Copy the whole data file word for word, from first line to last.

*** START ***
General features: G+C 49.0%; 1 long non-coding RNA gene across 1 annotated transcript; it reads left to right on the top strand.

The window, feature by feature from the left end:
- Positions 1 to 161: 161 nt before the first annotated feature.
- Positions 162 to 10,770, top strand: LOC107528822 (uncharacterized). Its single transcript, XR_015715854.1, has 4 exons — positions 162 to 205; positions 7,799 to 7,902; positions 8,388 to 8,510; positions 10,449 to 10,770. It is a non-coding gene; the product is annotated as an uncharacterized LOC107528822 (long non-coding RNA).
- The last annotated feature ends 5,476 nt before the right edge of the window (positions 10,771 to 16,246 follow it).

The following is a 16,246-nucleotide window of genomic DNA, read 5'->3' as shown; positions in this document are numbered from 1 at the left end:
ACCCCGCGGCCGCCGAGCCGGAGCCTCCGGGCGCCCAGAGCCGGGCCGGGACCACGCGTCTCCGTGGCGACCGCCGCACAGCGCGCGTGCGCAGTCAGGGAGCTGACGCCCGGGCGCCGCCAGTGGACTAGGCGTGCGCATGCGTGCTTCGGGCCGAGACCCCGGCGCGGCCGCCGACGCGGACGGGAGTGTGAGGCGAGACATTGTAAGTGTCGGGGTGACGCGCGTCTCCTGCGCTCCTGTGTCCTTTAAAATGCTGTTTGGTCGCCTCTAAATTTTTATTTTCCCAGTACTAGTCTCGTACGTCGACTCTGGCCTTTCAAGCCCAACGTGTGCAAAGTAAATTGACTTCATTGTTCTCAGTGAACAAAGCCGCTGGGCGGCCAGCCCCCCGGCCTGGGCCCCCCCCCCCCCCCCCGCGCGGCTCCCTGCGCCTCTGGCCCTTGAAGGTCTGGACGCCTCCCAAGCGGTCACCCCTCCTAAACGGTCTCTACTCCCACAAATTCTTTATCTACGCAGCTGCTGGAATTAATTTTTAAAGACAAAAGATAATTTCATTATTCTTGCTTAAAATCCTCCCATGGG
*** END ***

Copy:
General features: G+C 49.0%; 1 long non-coding RNA gene across 1 annotated transcript; it reads left to right on the top strand.

The window, feature by feature from the left end:
- Positions 1 to 161: 161 nt before the first annotated feature.
- Positions 162 to 10,770, top strand: LOC107528822 (uncharacterized). Its single transcript, XR_015715854.1, has 4 exons — positions 162 to 205; positions 7,799 to 7,902; positions 8,388 to 8,510; positions 10,449 to 10,770. It is a non-coding gene; the product is annotated as an uncharacterized LOC107528822 (long non-coding RNA).
- The last annotated feature ends 5,476 nt before the right edge of the window (positions 10,771 to 16,246 follow it).

The following is a 16,246-nucleotide window of genomic DNA, read 5'->3' as shown; positions in this document are numbered from 1 at the left end:
ACCCCGCGGCCGCCGAGCCGGAGCCTCCGGGCGCCCAGAGCCGGGCCGGGACCACGCGTCTCCGTGGCGACCGCCGCACAGCGCGCGTGCGCAGTCAGGGAGCTGACGCCCGGGCGCCGCCAGTGGACTAGGCGTGCGCATGCGTGCTTCGGGCCGAGACCCCGGCGCGGCCGCCGACGCGGACGGGAGTGTGAGGCGAGACATTGTAAGTGTCGGGGTGACGCGCGTCTCCTGCGCTCCTGTGTCCTTTAAAATGCTGTTTGGTCGCCTCTAAATTTTTATTTTCCCAGTACTAGTCTCGTACGTCGACTCTGGCCTTTCAAGCCCAACGTGTGCAAAGTAAATTGACTTCATTGTTCTCAGTGAACAAAGCCGCTGGGCGGCCAGCCCCCCGGCCTGGGCCCCCCCCCCCCCCCCCGCGCGGCTCCCTGCGCCTCTGGCCCTTGAAGGTCTGGACGCCTCCCAAGCGGTCACCCCTCCTAAACGGTCTCTACTCCCACAAATTCTTTATCTACGCAGCTGCTGGAATTAATTTTTAAAGACAAAAGATAATTTCATTATTCTTGCTTAAAATCCTCCCATGGG